Materials Cutting edges are purchased yearly through contract and are delivered to the areas. check lube levels in gearboxes. PM Level I – This is a required service for equipment on regular intervals and is the responsibility of the operator under the direction of the immediate supervisor. Refer to the equipment operator’s daily checklist in the Preventive Maintenance Handbook. Purpose The purpose of this activity is to provide systematic care. service and inspection of equipment. Safety and Training Employees should review Material Safety Data Sheets (MSDS) to learn about products used and to make themselves aware of safety and health precautions and required personal protective equipment. service and inspection of equipment to ensure a serviceable condition and to detect and correct failures before they become major repairs. filters and other supplies are purchased locally though the Stockperson.1 Equipment Preventive Maintenance Program (MMS 9401) Activity Description This activity includes routine maintenance. check tires and inspect wheels. PM Level II – These are scheduled major services performed by the Area shops on all vehicles and equipment. Scheduled maintenance intervals may be shortened under severe operating conditions or other considerations. belt tension. check fluid levels. Timing of Maintenance Three (3) pre-determined scheduled maintenance activities apply to each piece of equipment: • PM Daily – This is the daily responsibility of the operator of each vehicle or piece of equipment for pre and post operation. For example. cutting edges and so on. thereby extending serviceable life.Section C Chapter 12 12. 07/31/2002 175 . Refer to the schedule in the Preventive Maintenance Manual for the specific equipment class for timing intervals and list of detailed responsibilities. change oil and filters. For example. Oils. • • Shop superintendents annually inspect each piece of equipment for condition and report observations to the Equipment Bureau. tire pressure. lubricants.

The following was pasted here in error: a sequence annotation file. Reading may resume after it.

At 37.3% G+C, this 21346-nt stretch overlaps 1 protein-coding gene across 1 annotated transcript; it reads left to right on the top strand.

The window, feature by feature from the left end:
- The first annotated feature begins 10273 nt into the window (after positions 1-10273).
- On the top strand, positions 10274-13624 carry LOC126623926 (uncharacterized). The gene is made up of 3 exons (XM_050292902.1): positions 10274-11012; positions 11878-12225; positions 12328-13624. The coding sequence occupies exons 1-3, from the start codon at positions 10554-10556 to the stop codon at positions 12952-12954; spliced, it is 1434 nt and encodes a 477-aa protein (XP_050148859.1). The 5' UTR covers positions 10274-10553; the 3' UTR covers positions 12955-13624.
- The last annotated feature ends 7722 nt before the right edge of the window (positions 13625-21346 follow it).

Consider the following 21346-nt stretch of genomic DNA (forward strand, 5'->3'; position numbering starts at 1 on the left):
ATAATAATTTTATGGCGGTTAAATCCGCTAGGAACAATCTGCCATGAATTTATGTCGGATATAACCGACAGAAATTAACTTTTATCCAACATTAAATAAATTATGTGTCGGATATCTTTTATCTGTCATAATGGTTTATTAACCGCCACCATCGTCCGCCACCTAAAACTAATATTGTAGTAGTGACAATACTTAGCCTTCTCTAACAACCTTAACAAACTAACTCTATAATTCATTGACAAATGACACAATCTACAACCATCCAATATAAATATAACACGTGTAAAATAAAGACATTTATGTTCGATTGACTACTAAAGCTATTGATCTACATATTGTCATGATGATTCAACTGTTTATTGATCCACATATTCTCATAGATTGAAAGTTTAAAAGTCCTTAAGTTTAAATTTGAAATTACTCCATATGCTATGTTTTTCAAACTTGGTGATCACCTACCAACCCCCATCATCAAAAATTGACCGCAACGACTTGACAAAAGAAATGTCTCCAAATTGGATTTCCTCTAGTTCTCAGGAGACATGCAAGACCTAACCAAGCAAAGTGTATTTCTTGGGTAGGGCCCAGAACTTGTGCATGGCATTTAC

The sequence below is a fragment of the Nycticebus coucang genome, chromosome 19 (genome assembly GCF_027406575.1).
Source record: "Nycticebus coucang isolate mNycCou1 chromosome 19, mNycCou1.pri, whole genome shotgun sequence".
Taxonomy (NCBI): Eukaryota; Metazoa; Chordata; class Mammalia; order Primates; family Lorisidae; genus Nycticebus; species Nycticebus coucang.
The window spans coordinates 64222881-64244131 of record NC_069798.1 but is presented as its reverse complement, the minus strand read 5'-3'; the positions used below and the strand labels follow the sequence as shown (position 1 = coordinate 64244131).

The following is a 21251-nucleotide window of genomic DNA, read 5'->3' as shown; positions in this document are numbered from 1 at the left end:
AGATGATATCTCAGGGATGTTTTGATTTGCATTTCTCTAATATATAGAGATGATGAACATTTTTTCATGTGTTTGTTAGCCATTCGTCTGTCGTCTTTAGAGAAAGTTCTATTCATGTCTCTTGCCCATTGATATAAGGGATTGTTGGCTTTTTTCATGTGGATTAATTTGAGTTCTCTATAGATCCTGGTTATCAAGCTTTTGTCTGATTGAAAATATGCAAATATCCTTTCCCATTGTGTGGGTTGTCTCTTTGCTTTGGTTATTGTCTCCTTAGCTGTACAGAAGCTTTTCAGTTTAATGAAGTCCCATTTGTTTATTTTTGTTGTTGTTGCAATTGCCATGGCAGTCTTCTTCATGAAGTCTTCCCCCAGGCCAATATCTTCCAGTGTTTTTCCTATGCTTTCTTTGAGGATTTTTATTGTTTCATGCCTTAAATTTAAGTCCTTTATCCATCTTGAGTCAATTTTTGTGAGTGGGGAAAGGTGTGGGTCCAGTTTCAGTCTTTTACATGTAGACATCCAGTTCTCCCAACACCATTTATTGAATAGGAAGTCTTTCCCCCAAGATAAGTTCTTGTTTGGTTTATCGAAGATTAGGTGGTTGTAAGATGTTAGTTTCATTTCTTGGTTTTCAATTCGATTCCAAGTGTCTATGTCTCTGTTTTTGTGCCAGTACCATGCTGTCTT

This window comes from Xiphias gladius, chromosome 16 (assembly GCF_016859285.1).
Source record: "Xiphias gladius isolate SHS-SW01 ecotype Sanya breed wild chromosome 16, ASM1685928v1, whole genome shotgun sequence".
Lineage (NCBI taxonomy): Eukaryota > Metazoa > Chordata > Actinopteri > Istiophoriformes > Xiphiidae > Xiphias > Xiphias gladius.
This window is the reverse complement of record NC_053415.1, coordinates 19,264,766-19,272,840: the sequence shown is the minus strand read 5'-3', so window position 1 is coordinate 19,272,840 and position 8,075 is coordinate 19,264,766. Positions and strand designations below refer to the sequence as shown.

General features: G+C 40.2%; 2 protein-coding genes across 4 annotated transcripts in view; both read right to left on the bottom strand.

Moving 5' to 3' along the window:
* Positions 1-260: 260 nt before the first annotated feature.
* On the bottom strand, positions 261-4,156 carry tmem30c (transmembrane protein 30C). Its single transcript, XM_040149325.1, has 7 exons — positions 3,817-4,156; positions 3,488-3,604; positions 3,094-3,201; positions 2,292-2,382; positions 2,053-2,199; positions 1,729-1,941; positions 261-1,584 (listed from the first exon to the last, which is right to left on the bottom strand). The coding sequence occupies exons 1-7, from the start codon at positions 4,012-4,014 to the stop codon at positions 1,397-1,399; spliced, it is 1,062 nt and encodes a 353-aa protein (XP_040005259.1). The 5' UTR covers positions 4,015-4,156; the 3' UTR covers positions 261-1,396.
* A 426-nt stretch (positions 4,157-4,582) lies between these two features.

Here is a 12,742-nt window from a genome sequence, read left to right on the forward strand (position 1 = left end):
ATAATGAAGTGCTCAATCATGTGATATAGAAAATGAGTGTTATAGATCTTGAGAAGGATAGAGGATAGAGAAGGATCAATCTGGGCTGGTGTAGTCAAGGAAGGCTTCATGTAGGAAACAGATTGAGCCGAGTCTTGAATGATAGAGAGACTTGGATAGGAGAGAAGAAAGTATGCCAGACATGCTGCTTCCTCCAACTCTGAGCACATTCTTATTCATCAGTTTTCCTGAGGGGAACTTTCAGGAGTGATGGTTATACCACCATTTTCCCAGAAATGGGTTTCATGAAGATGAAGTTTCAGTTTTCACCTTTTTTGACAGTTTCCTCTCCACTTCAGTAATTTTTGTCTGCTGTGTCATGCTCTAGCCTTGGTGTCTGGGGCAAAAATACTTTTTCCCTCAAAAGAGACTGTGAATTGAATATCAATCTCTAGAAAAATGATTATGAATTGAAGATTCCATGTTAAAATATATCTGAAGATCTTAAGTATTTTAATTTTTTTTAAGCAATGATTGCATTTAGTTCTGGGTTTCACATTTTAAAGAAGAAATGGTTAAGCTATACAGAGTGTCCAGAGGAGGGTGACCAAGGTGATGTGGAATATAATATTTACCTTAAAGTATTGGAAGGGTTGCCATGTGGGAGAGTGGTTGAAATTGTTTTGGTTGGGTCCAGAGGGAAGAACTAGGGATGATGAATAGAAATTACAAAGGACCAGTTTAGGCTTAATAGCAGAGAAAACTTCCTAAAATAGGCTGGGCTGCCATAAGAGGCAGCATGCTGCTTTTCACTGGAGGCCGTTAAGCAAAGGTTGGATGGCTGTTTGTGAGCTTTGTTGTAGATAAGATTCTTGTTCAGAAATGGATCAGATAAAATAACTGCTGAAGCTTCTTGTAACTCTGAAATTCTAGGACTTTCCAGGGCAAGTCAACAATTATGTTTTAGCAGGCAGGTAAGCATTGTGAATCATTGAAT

jack stands and wheel chocks. rags and other used materials in an appropriate manner as approved by the Environmental Protection Agency (EPA) and MDT regulations. antifreeze. When possible. • Block plows when changing cutting edges. motor oil. Procedures Refer and perform the list of items for scheduled maintenance as outlined in the Preventive Maintenance Manual. 176 07/31/2002 . use tow people. filters. Environmental Best Management Practices Dispose lubricants.Section C Chapter 12 Special Precautions • Attention should be given in using safety equipment when working under or around any equipment such as dump box supports.